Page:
I've explained why before here, but let me summarize the argument here. I claim that economists who rely on sticky wage theories are unwitting slaves of Marshall's scissors--static supply and demand curves. If unemployment exists, it must be because reality does not correspond with scissor-intersection: markets do not clear.

But Marshall's scissors are meant to describe what happens in an anonymous spot market for goods like wheat or oil. The labor market is a market for relationships. Relationships are durable. Relationships are a form of capital. We have to move away from Marshall's scissors to understand these relationships (search theory is one way to do this). The economic surplus generated by a productive relationship is divided through a bilateral or multilateral bargaining process that specifies (among other things) how wages are to evolve through time over the life of the relationship. The spot wage (the wage that an econometrician might observe in a data set) plays no allocative role in the relationship. Stickiness in the spot wage does not matter.

That's the theory, anyway. But then, there is also some evidence: Evaluating the Economic Significance of Downward Nominal Wage Rigidity (Michael Elsby) and here: The Effect of Implicit Contracts on the Movement of Wages over the Business Cycle (Beaudry and DiNardo).

Well then, if not a nominal rigidity, what might account for the asymmetry in the unemployment rate?

As it turns out, the sharp rise in unemployment followed by a slow decline follows as a natural property of labor market search models, something that I showed here (the example I alluded to above).

The basic idea is very simple. As I explained above, the labor market is a market for productive relationships. It takes time to build up relationship capital. It takes no time at all to destroy relationship capital. (It takes time to build a nice sandcastle, but an instant for some jerk to kick it down.)

We see the same sort of phenomenon in population dynamics--the so-called "heat wave effect." That is, mortality rates spike up during a spell of bad weather, causing a sudden decline in the population. There is no corresponding spike up in the population during a spell of good weather for obvious reasons (unless you believe in zombies returning suddenly to life).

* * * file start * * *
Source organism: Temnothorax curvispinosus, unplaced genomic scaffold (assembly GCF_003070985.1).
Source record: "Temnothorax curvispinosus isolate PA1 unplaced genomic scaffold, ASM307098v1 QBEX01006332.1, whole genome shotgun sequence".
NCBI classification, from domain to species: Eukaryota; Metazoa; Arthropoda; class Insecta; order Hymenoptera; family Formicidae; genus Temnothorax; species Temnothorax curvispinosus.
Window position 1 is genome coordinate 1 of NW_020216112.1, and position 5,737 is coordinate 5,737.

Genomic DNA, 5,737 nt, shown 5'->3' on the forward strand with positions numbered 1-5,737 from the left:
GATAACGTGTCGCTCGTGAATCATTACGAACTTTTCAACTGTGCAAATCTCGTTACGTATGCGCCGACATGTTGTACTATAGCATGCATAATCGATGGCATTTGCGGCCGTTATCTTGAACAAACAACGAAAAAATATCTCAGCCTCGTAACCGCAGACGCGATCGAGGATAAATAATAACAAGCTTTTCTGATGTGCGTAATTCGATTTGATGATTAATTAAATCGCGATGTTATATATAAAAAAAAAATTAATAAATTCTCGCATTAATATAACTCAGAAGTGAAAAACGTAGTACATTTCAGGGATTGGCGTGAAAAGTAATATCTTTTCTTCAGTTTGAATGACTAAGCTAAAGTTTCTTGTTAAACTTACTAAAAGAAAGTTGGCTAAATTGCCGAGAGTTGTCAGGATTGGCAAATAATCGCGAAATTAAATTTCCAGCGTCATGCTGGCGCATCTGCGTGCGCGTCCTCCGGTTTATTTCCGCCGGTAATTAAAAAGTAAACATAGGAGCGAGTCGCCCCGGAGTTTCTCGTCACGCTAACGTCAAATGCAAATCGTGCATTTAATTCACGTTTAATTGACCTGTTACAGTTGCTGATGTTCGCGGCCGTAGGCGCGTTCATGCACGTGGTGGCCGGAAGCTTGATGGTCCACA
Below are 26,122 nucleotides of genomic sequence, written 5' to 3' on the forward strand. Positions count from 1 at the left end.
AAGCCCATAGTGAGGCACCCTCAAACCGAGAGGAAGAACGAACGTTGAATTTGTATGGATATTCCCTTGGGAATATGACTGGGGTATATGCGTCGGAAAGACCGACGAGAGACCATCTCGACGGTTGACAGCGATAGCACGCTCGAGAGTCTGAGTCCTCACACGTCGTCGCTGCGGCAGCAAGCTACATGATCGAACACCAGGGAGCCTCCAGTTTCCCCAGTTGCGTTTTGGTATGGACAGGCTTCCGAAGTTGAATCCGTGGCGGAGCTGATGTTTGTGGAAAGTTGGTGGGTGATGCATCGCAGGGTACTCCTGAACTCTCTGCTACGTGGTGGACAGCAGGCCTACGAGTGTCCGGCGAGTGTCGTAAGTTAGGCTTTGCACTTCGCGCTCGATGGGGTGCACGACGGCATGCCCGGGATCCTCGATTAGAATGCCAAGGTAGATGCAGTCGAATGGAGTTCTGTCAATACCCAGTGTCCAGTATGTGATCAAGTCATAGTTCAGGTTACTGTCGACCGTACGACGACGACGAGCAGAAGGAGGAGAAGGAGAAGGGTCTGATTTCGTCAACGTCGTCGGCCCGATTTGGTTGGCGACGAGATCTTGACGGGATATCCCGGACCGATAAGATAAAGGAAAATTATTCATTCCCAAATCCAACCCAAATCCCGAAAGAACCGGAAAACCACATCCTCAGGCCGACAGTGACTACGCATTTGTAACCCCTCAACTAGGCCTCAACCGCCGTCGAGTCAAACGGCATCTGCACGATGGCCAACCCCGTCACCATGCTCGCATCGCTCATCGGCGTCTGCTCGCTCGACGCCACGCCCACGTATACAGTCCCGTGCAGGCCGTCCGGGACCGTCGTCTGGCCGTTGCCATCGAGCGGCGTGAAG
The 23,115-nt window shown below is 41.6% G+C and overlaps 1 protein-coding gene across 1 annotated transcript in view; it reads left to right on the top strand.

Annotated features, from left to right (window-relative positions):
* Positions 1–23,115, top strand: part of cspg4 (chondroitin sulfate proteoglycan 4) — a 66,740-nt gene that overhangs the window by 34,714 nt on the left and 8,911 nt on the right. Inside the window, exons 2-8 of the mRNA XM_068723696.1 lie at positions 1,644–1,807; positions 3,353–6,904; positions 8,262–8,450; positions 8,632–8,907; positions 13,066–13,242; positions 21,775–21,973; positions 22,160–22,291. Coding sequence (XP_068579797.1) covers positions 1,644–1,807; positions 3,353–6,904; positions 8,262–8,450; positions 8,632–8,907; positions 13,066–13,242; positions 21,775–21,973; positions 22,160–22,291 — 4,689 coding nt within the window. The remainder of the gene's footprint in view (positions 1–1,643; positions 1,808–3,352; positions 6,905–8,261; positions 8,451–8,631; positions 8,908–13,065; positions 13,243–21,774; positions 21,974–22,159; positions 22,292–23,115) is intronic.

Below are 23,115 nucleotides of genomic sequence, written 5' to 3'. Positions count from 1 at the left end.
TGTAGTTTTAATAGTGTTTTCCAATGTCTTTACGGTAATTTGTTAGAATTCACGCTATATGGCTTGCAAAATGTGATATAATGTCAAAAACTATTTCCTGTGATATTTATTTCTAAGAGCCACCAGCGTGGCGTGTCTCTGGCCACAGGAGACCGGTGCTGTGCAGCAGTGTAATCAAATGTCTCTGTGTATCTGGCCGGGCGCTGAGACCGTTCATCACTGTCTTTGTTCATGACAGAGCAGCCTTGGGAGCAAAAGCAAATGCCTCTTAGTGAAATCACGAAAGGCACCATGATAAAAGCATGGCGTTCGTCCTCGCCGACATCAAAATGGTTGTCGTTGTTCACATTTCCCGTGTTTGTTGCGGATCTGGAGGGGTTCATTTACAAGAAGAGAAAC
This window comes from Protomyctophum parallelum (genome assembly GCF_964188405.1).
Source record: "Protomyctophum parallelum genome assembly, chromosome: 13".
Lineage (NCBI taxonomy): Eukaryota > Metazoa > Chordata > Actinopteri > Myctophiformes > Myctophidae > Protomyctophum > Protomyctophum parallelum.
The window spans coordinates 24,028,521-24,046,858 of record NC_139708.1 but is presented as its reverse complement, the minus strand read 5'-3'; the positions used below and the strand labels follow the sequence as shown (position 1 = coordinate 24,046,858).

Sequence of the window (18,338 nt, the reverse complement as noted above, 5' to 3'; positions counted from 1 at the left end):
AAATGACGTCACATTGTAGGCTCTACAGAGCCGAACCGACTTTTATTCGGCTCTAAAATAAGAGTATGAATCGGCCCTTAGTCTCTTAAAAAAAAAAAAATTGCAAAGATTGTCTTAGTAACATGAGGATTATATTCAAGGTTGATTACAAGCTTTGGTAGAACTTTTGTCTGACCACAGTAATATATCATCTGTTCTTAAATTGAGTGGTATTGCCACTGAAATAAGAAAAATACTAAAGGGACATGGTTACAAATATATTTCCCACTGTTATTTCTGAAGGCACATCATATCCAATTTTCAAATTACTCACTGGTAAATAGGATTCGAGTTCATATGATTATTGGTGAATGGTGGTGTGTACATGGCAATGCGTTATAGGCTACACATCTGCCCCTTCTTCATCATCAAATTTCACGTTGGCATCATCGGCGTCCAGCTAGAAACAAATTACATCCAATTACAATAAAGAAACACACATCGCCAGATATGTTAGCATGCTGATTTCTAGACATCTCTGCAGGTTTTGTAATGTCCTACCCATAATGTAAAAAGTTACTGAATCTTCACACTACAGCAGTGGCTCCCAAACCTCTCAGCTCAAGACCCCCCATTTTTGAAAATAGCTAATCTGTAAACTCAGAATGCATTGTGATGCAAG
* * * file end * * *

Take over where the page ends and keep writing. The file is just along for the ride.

PS. Some related papers where a shock destroys (reshuffles) match capital and takes time to recover: Adaptive Capital, Information Depreciation, and Schumpeterian Growth (Jones and Newman) and Distributional Dynamics Following a Technological Revolution (Andolfatto and Smith). 

Tuesday, December 24, 2013

In gold we trust?

I've written before that a desirable property of a monetary instrument is for it to hold its value over short periods of time (See: Why Gold and Bitcoin Make Lousy Money).

In other words, a good monetary instrument should have a stable short-run rate of return. If I earn some money today, I don't want to see its value decline by 50% tomorrow. If I spend a dollar today, I don't want to see its value rise by 50% tomorrow. Even if these fluctuations cancelled out in the long run, it would be terribly inconvenient and annoying. I'd rather live in a world where my money lost value at a slow but steady rate. Of course, I would not want to store my wealth in the form of such an instrument. But that's not how we store wealth anyway. To store wealth, we can always sell the money we do not need for transaction purposes and purchase other securities.